Figure 2 presents the body weight of the animals at sacrifice and the daily uptake volume of water during the last week before sacrifice. The body weight was 311.7 ± 13.3 g (N = 13) in the Control, 247.0 ± 10.3 g (N = 6) in the Pre-dissection, and 186.3 ± 21.0 g (N = 8) in the Dissection group. Significant differences in body weight were observed among all three groups. The daily water-uptake volume was 147.1 ± 27.0 mL/kg/day (N = 6) in the Control, 98.9 ± 17.8 mL/kg/day (N = 6) in the Pre-dissection, and 113.4 ± 24.1 mL/kg/day (N = 8) in the Dissection group. The daily water-uptake volume of the Control group was significantly higher than that of the Pre-dissection and Dissection groups. These data were consistent with previous reports showing that the weight [18,21,24] and water-uptake volume [21] were decreased after BAPN administration. All experimental data, including the following sections, can be obtained from the Supplementary Materials (Raw data).
Figure 3a–c provides example images of the excised thoracic aorta of the three groups. The aorta was intact in the Control and Pre-dissection groups, whereas AD was observed exclusively in the Dissection group, in which the ascending thoracic aorta was torn (Figure 3c,d). The cross-sectional image of the Elastica–Masson staining of the AD region clearly showed separation of the media at the ascending thoracic aorta and the aortic arch (Figure 3e,f). In all groups, no AD was found in the descending aortas in which the delamination test was performed.

3.2. Delamination Strength

The time variation of the peel tension per unit length is shown in Figure 4 and Supplementary Videos S1–S6. Overall, the peel tension, Tp, increased up to about 10 s, remained almost constant for about 50–100 s, and dropped suddenly by failure. Each specimen required a different amount of time for specimen failure. In each group, the z-direction delamination test (Figure 4d–f) of a part of the specimens ended in a shorter time than did the θ-direction delamination test (Figure 4a–c). In these cases, specimens failed because the delaminated part deviated to either the adventitial or intimal side (Video S5).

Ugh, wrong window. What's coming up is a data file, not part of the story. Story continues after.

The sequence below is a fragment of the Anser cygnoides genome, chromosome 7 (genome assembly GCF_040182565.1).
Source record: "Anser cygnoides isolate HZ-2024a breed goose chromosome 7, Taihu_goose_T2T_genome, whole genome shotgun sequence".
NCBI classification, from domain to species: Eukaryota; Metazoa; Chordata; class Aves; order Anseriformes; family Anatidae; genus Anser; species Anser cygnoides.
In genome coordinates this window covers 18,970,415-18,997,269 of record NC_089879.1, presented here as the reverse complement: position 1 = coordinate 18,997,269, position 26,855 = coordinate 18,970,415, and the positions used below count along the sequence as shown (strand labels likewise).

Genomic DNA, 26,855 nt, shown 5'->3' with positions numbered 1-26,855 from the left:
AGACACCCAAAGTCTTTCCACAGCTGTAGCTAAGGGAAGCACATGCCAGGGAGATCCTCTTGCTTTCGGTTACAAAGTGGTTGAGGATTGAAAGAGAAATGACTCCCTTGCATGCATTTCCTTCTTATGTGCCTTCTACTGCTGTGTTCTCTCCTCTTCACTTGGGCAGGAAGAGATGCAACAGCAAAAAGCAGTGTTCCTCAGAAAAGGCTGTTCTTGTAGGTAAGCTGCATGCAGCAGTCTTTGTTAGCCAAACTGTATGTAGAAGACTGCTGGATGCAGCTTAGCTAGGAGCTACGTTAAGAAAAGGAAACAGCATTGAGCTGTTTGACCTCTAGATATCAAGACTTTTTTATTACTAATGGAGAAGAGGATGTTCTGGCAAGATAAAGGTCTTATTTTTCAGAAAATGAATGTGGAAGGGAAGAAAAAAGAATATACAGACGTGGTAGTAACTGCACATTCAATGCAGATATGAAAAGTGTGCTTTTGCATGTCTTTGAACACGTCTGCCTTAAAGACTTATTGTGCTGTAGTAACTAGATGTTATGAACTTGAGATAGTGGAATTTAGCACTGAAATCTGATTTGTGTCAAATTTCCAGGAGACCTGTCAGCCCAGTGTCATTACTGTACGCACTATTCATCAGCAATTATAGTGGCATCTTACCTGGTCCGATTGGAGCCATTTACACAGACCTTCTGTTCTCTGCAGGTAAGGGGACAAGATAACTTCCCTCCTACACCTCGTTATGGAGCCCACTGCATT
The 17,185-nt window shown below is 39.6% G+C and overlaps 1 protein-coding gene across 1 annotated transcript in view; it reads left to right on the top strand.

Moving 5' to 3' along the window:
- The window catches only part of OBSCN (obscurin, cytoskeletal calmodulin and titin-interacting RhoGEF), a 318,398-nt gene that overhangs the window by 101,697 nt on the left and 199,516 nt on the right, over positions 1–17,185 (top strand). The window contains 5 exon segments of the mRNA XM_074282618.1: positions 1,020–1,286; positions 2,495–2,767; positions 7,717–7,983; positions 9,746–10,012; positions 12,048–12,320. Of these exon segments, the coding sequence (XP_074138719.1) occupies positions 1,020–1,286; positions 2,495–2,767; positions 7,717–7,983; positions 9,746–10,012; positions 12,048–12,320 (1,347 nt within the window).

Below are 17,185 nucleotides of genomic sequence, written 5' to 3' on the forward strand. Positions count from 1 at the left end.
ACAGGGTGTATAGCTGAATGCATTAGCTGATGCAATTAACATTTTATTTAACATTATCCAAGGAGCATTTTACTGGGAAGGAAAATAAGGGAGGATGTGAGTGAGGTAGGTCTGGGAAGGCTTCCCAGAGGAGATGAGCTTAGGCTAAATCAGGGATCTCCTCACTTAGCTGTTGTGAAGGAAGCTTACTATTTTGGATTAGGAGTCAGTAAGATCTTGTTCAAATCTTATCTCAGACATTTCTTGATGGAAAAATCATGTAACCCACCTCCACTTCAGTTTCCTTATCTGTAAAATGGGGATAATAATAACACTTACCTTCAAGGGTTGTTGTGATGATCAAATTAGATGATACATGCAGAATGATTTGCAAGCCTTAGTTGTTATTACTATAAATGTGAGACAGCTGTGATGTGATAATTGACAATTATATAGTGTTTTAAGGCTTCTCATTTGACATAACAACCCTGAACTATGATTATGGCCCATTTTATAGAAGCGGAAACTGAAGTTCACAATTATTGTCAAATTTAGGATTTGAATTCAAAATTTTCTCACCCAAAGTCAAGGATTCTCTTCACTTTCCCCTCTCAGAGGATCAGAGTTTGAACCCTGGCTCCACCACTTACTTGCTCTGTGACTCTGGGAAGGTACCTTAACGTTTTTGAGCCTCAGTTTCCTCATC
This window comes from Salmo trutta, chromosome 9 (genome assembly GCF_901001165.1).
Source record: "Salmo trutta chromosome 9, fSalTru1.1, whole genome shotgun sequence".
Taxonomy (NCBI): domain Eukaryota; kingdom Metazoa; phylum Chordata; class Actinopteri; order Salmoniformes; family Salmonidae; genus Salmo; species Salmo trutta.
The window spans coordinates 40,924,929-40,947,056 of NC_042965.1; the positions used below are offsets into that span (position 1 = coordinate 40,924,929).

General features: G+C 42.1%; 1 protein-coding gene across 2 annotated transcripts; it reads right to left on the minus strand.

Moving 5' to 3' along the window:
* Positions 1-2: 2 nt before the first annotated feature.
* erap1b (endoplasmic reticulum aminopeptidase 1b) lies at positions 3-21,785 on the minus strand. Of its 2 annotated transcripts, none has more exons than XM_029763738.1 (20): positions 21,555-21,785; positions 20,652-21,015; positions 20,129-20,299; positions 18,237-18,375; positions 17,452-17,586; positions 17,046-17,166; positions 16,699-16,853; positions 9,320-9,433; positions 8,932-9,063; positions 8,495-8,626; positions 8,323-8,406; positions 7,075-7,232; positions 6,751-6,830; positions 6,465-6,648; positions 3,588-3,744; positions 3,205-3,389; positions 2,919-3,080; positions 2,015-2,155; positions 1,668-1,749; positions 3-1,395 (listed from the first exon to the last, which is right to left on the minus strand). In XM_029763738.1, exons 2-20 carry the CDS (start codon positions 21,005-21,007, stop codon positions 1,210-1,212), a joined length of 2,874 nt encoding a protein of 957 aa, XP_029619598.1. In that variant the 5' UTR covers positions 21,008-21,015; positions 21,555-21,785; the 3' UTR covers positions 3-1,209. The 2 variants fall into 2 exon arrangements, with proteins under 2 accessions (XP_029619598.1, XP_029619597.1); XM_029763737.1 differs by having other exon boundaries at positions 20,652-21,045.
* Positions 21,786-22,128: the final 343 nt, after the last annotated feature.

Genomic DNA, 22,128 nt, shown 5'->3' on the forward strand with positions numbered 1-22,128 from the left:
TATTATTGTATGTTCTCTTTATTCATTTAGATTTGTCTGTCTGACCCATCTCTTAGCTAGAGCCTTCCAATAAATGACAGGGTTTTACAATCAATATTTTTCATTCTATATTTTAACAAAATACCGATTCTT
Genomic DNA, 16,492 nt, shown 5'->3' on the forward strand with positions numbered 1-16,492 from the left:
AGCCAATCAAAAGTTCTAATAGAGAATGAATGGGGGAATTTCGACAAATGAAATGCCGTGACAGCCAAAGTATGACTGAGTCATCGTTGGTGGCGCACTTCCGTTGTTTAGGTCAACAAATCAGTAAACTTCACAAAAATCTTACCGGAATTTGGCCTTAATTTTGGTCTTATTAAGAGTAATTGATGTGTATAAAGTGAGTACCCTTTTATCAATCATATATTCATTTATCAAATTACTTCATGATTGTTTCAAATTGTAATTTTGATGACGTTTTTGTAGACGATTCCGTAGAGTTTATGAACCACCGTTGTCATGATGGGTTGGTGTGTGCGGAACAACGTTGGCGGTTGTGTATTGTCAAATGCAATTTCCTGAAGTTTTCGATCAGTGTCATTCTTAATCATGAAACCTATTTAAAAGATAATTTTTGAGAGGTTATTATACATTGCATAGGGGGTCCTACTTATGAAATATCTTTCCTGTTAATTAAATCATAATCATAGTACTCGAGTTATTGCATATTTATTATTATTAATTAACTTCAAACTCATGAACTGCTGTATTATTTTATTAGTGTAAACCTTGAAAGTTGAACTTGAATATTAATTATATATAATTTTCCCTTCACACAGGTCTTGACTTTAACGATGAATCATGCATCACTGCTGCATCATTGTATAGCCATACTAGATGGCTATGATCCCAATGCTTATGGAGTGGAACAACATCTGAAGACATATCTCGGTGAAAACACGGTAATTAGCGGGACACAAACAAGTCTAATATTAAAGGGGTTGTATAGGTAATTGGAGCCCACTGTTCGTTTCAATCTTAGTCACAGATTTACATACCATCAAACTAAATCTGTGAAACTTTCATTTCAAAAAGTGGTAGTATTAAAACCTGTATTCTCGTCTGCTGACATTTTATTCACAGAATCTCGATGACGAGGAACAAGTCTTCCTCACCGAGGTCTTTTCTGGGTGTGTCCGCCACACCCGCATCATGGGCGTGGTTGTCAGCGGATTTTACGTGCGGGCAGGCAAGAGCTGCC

Figure 5 depicts the delamination strength of the three groups. In the Control group, the delamination strength was 20.0 ± 4.9 N/m (n = 20) in the θ-direction and 21.1 ± 5.1 N/m (n = 21) in the z-direction. In the Pre-dissection group, the delamination strength was 15.8 ± 2.0 N/m (n = 11) in the θ-direction and 17.4 ± 2.8 N/m (n = 10) in the z-direction. In the Dissection group, the delamination strength was 12.5 ± 2.4 N/m (n = 14) in the θ-direction and 10.2 ± 3.3 N/m (n = 14) in the z-direction. A two-way repeated-measures ANOVA revealed significant differences only at the AD stages. Post-hoc testing identified significant differences among all three groups. These statistical examinations demonstrated that the delamination strength decreased in the order of the Control, Pre-dissection, and Dissection groups. Although significant differences were not observed between the z- and θ-directions, the average delamination strength in the z-direction appeared to be larger than that detected in the θ-direction in the Control and Pre-dissection groups, and smaller in the Dissection group.

3.3. Histological Analysis

Figure 6 provides typical histological images. Elastica–Masson staining images revealed a decrease in elastin fibers, especially between ELs in the Dissection group (Figure 6c), compared with those in the Control (Figure 6a) and Pre-dissection (Figure 6b) groups. The ELs in the Dissection group (Figure 6c) appeared thicker than those in the Control (Figure 6a) and Pre-dissection (Figure 6b) groups. The collagen amount seemed to be increased in the Pre-dissection (Figure 6h) and Dissection (Figure 6i) groups compared with the Control group (Figure 6g), especially near ELs. Images that were reconstructed by assigning one of the tissue compositions to each pixel (Figure 6d–f,j–l) were similar to the original images (Figure 6a–c,g–i), thus supporting the validity of digital identification of tissue compositions.